Washington — The nation's capital may be shocked by reports detailing a direct United States role in mining harbors and making raids on the ports of Nicaragua. But back home in the congressional districts, many Americans have only a passing interest.
A check of a cross-section of congressional offices and members of Congress found neither an avalanche of mail or phone calls, nor a clear expression of sentiment from constituents on Central America.
''People don't understand what the stakes are,'' said Sen. Alan K. Simpson in a telephone interview from his state of Wyoming. ''The Central America issue remains a conundrum wrapped in an enigma.'' The Republican added that ''Somozas, Sandinistas, Contras, and Contadoras,'' the names associated with Central America, mean little ''when you're trying to run a store downtown.''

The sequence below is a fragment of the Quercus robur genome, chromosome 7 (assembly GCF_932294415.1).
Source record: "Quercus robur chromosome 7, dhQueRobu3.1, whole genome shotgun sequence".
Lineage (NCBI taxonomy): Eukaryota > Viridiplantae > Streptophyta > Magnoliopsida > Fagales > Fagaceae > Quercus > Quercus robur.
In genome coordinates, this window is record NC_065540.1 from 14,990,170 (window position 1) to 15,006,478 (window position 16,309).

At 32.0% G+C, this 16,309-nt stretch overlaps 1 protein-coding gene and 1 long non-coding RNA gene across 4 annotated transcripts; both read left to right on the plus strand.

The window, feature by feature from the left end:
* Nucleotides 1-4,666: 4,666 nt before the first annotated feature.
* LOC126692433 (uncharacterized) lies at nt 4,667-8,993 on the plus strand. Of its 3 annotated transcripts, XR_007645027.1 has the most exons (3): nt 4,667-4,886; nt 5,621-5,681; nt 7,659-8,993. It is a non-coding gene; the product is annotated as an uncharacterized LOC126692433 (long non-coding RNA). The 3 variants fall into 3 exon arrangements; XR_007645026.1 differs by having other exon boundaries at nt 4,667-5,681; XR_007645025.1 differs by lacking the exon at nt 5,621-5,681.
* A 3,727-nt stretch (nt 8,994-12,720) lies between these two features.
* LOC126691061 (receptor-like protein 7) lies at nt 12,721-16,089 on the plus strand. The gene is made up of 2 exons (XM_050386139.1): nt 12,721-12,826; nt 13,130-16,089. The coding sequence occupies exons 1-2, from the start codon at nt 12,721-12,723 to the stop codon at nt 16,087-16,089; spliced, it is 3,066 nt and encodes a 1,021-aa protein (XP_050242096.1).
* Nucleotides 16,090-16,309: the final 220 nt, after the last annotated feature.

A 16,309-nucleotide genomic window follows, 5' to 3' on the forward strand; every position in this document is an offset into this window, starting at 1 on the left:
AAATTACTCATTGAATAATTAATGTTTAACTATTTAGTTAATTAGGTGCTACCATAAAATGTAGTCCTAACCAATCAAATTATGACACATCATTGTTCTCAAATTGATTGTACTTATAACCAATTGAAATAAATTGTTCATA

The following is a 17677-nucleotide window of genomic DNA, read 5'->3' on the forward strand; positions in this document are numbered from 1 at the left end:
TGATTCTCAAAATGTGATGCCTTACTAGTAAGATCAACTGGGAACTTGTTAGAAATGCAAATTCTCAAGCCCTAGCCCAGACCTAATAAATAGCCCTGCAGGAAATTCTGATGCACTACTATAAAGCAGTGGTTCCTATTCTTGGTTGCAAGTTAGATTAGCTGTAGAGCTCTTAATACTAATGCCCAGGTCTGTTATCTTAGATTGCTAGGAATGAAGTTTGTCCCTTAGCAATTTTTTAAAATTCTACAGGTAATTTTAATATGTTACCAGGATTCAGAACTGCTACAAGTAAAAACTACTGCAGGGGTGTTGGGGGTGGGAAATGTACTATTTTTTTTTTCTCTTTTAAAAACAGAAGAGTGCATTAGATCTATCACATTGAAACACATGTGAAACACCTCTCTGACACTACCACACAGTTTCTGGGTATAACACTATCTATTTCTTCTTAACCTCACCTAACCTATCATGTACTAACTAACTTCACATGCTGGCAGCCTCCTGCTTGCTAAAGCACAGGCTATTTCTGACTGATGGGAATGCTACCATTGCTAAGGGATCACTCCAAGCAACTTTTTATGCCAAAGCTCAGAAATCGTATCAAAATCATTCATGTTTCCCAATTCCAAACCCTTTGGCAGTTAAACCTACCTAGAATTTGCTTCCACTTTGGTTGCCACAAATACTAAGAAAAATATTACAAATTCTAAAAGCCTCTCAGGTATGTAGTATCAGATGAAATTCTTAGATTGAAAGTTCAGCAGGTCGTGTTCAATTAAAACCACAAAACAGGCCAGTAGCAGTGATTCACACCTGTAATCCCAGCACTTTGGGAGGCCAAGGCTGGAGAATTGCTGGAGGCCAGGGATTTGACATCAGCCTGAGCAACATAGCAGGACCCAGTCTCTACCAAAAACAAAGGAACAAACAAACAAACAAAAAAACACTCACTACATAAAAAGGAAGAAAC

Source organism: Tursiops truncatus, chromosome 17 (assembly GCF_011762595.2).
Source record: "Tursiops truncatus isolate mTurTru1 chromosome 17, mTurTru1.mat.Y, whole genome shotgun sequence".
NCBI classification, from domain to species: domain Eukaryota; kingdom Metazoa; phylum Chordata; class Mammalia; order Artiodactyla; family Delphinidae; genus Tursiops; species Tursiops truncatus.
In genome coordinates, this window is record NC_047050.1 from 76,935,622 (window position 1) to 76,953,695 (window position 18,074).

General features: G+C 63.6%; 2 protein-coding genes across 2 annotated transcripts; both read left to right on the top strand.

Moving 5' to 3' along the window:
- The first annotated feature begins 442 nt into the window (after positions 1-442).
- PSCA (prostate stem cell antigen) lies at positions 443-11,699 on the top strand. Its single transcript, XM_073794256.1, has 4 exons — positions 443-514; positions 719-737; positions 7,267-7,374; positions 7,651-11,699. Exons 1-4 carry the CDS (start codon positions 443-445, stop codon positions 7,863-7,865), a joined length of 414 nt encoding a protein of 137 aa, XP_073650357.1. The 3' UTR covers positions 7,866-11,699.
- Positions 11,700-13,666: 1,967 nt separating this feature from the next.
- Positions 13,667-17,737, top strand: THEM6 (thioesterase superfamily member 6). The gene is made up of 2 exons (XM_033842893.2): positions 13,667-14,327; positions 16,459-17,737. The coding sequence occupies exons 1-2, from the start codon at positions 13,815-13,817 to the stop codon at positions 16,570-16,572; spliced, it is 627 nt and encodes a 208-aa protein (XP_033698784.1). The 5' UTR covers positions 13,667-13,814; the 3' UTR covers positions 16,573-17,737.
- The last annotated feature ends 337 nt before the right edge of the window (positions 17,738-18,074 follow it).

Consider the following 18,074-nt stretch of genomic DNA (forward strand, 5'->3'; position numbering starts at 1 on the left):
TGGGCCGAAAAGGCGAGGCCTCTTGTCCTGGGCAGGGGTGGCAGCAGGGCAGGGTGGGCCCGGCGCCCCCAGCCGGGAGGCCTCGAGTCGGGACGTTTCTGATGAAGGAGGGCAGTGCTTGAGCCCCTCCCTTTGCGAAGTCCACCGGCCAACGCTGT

Rep. Henry A. Waxman (D), whose Southern California district is geographically closer to troubled Central America, has received only about 25 letters on the US efforts to mine harbors of leftist Nicaragua. Americans are only interested in foreign policy when Americans are being killed abroad, an aide concludes.
Even Rep. George Miller, a Democrat who has made the mining a major issue and whose California district generally showers him with mail, has generated only 10 letters and phone calls on Nicaragua in the past week.
Other districts report receiving no telephone calls and no letters at all.